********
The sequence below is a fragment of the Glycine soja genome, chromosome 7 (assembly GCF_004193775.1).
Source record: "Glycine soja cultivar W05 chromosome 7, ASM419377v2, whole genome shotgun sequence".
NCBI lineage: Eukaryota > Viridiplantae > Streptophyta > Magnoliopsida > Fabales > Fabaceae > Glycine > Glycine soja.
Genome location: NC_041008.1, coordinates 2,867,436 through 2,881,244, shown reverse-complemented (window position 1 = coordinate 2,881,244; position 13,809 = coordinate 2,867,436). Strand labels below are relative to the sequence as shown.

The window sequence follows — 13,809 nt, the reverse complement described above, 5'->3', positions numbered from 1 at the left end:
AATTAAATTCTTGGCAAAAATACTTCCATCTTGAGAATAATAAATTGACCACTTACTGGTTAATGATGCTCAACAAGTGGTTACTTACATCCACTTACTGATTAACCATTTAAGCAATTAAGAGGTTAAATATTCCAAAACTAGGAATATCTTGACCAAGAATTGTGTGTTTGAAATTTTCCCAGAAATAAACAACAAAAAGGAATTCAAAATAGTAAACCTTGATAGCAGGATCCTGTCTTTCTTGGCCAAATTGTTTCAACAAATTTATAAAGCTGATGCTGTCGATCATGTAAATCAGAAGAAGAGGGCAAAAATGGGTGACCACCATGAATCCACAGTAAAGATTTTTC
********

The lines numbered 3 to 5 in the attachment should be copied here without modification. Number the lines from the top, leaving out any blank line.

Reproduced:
NCBI lineage: Eukaryota > Viridiplantae > Streptophyta > Magnoliopsida > Fabales > Fabaceae > Glycine > Glycine soja.
Genome location: NC_041008.1, coordinates 2,867,436 through 2,881,244, shown reverse-complemented (window position 1 = coordinate 2,881,244; position 13,809 = coordinate 2,867,436). Strand labels below are relative to the sequence as shown.

The window sequence follows — 13,809 nt, the reverse complement described above, 5'->3', positions numbered from 1 at the left end: